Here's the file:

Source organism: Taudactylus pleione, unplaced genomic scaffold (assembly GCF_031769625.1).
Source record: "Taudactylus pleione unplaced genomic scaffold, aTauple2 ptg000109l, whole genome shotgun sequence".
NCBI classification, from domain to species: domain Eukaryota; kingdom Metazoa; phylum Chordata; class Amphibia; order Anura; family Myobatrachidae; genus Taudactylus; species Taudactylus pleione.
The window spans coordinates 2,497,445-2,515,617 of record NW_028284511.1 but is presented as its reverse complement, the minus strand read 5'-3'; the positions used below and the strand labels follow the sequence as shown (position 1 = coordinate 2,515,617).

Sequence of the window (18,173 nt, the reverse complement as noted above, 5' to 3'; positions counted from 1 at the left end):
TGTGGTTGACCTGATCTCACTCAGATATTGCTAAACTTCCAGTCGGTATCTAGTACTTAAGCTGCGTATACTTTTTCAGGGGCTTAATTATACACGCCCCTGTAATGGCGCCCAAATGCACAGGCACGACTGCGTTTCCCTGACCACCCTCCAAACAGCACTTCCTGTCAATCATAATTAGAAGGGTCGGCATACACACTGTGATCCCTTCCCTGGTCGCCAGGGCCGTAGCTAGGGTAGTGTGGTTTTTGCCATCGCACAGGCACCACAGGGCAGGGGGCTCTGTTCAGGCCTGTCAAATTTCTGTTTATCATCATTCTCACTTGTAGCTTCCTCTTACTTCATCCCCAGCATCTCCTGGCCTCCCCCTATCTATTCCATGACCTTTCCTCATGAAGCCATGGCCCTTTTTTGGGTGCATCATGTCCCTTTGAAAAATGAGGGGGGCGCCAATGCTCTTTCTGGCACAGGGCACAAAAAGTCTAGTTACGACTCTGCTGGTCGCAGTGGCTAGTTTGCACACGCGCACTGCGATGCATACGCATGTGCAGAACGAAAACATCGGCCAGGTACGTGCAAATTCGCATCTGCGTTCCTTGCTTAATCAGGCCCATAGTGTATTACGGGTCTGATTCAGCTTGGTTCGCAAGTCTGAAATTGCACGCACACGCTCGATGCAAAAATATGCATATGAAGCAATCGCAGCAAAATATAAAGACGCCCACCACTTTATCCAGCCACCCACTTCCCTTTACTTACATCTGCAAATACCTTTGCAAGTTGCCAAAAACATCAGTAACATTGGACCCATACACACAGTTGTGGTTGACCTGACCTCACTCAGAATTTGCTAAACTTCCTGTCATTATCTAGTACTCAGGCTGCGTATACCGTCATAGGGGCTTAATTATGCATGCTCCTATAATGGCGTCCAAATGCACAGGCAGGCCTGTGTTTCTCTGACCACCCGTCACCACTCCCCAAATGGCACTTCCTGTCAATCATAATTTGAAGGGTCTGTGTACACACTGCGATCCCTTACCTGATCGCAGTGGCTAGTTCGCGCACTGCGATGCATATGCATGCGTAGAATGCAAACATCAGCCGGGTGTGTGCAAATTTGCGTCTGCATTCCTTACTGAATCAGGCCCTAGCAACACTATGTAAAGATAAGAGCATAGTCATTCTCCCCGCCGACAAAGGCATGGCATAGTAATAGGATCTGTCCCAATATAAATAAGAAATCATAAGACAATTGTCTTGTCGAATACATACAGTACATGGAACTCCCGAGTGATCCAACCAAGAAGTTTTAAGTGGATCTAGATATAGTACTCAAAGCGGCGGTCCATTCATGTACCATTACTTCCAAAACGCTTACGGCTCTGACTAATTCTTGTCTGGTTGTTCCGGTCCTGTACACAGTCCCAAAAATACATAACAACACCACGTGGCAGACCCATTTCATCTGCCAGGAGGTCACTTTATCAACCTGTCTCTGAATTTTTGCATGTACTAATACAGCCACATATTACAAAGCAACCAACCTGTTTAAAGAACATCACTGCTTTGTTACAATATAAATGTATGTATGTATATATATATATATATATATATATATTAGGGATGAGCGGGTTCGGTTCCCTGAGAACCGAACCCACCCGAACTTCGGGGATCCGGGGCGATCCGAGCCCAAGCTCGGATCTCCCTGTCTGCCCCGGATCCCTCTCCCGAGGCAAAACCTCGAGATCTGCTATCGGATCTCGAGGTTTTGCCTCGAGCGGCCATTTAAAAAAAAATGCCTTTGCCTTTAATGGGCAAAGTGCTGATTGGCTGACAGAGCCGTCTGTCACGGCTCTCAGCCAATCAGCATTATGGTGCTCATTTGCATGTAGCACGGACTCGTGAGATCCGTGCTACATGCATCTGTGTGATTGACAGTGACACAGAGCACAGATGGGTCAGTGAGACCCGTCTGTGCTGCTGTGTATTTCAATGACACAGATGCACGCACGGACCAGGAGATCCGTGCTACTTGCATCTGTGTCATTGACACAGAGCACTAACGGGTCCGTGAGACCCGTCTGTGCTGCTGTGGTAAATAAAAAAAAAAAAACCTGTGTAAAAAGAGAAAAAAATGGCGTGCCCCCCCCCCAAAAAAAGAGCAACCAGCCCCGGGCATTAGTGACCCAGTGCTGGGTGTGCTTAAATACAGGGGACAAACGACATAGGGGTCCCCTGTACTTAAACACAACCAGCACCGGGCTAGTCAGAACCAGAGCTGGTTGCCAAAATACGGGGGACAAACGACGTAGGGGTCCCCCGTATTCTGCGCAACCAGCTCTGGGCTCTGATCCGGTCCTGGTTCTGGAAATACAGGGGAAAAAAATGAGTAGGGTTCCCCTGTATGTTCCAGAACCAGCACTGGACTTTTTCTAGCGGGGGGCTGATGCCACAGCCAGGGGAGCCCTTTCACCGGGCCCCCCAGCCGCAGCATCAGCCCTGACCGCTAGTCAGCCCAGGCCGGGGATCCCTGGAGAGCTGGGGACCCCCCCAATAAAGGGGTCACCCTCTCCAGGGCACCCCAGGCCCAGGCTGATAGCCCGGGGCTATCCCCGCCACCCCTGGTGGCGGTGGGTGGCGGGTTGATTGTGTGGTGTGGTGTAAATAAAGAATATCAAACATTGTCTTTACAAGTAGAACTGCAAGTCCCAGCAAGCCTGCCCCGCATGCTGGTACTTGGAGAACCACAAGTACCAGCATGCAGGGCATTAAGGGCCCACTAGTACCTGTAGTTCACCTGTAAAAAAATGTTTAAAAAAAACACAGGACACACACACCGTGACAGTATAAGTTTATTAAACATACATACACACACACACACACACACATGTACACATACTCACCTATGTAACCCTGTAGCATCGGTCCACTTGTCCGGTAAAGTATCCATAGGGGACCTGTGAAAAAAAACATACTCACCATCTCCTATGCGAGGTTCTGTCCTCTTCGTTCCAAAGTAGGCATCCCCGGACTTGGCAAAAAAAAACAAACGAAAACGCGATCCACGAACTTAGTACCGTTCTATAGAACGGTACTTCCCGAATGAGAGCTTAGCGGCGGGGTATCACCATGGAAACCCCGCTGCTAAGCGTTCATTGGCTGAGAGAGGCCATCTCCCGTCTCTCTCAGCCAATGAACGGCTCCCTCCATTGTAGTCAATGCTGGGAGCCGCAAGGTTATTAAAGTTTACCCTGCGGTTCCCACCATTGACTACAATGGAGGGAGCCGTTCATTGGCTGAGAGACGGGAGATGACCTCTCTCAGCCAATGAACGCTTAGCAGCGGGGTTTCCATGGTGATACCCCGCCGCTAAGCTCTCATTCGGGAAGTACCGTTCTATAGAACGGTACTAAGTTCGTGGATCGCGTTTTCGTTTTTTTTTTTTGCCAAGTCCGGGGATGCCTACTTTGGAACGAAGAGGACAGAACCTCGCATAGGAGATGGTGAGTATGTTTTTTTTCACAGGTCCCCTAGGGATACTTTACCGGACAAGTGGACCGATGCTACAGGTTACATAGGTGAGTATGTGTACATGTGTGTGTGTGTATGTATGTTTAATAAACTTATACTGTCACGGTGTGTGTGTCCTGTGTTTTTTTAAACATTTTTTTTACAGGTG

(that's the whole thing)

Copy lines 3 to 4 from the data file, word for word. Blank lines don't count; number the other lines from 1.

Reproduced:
NCBI classification, from domain to species: domain Eukaryota; kingdom Metazoa; phylum Chordata; class Amphibia; order Anura; family Myobatrachidae; genus Taudactylus; species Taudactylus pleione.
The window spans coordinates 2,497,445-2,515,617 of record NW_028284511.1 but is presented as its reverse complement, the minus strand read 5'-3'; the positions used below and the strand labels follow the sequence as shown (position 1 = coordinate 2,515,617).